Jason Renshaw’s Six signs that you may be on the right track as a language teacher
This week I’m extrememly happy to be joined by none other than the English Raven himself, Jason Renshaw. For those of you who don’t know him, Jason is a writer and prolific blogger based in Australia. He’s known for his coursebook series Boost, but also for creative and provocative posts on different aspects of teaching and methodology. I’ve been bugging him a long time to do a guest post, and he’s delivered the goods! Here are six signs that you may be on the right track as a language teacher. Enjoy!
1. Your classes almost never begin or end with coursebook material
This to me is a sign that a teacher is connecting with students as people, and sees their interests and daily lives as the first and final priorities. It is also a positive answer to a question I put to a lot of newer teachers: Who is actually running this class – you and your students, or a book?
2. The students in your classes talk more than you do, and speak to each other more than they speak to you
This is a skill and an important priority. It means you have started to see your role as being more along the lines of facilitator rather than leader or controller. In language learning, the students are the ones who really need the opportunities and time to talk – not you. Language learning is possibly more enhanced by talking to a range of people – not a single expert. Also, to really help students you need to be able to listen to them. If you’re doing all the talking, you’re probably doing very little listening.
3. Motivation has become the students’ responsibility
Teachers who try to overtly motivate their students either fail dismally, or become the entire source of classroom motivation (which is also a form of failure, but harder to spot and more drawn out). At some point, this responsibility for motivation and commitment to the learning process has to become an intrinsic part of the students. The earlier this begins, the better. Teachers who can let go of this perceived responsibility and find the right ways to help it blossom in students are worth their weight in gold.
4. You feel a constant need to create and apply your own material and activities
Some coursebooks are better than others, and some suit your learners better than others do. But none of them (on their own) can be perfectly ideal for your students. It is a very positive sign in a developing teacher when thoughts like the following become more frequent:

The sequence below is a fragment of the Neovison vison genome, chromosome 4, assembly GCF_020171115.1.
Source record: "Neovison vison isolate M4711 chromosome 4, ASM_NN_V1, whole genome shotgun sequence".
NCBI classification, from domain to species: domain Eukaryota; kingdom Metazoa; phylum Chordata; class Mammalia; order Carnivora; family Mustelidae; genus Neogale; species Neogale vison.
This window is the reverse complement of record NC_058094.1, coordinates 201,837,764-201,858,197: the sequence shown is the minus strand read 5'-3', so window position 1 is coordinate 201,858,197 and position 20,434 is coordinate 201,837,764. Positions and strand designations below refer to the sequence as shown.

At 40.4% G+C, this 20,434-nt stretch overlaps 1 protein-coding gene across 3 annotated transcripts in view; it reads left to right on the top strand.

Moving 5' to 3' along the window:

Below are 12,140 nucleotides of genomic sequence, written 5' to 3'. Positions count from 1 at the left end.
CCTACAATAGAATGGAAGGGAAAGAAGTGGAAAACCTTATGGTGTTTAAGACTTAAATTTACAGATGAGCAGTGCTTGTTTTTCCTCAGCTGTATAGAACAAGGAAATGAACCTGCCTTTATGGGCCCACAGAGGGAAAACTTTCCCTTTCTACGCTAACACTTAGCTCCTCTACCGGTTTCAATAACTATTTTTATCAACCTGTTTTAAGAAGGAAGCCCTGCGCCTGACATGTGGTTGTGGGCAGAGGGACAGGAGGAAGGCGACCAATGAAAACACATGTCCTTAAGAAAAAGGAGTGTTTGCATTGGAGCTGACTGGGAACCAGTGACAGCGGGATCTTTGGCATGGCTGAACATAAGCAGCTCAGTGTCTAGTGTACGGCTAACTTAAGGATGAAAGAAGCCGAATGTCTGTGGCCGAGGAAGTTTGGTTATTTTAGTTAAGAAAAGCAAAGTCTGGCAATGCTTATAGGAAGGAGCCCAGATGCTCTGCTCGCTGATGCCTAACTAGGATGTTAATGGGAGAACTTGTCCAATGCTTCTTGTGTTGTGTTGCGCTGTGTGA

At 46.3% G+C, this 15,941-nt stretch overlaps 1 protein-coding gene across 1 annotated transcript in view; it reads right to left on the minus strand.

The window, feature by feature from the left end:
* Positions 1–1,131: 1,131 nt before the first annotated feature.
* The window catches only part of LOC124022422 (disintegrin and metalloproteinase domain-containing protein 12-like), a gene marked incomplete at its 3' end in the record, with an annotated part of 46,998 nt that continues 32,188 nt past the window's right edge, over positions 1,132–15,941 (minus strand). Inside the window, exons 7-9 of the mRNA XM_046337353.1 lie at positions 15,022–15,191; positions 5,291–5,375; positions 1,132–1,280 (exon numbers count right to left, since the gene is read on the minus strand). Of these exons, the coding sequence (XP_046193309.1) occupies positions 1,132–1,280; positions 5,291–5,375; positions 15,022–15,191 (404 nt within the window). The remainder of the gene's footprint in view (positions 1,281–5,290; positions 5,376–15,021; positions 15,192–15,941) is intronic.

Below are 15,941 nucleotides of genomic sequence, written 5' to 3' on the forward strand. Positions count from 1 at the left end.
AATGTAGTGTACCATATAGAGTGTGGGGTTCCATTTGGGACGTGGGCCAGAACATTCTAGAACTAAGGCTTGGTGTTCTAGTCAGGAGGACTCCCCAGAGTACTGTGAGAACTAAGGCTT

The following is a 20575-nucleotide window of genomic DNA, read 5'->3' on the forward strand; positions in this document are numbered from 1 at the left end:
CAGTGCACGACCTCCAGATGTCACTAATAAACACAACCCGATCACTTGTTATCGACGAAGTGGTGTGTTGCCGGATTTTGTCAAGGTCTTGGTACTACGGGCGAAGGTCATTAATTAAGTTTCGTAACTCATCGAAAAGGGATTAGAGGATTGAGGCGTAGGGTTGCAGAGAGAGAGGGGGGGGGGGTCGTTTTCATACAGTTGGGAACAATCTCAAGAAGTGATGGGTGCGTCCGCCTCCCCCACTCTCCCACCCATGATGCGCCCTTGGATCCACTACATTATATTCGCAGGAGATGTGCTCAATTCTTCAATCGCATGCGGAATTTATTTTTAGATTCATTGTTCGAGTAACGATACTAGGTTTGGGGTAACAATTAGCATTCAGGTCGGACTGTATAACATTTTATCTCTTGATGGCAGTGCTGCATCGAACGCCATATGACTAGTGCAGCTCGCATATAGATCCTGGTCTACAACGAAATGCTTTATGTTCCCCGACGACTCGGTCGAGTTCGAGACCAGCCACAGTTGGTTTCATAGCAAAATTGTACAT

– I’ll skip this part, because it’s not all that relevant or useful to my students
– This part could be better. Here’s how…
– I can do this part better, and I will
These feelings often lead to teachers making more and more of their own material and activities, often to either supplement or replace sections of coursebooks, and more often than not they lead to more effective and relevant learning in class. They are also a positive sign of teacher self-belief and confidence.
5. There are more questions than answers
I would apply this on two fronts.
One is related to the point above about interaction in class. When students are answering a lot but not asking many questions, their passive and receptive skills are being emphasized at the expense of productive skills and creative thinking. We may also be creating situations where what students know takes priority over what they don’t know or would like to know.
On the second front, this is a good sign in teachers as well. As you become better at what you do as a teacher, you will find that answers lead to more questions, and more questions lead to more answers. It’s sort of like watching a tree grow. Teachers I’ve met who figured they had more answers than questions tended to be the sort who had started to plateau, or even backslide. They didn’t realise it (or didn’t want to realise it!), and had started to misinterpret the whole idea and role of experience.
6. There are regular surprises
Being able to predict what will happen in classes is a sign of good teaching in many respects, but in other ways it can be a sign of rot. A highly predictable lesson with predominantly predetermined use of language is rather like taking a single well-used track through a very large forest. Good teachers facilitate, expect, and embrace the unexpected. They thrive on it. Surprises in language classes not only represent what language experience is like in the real world, they also create the most effective bases for teachers to explore what the students (feel they) really need to learn about and experience more.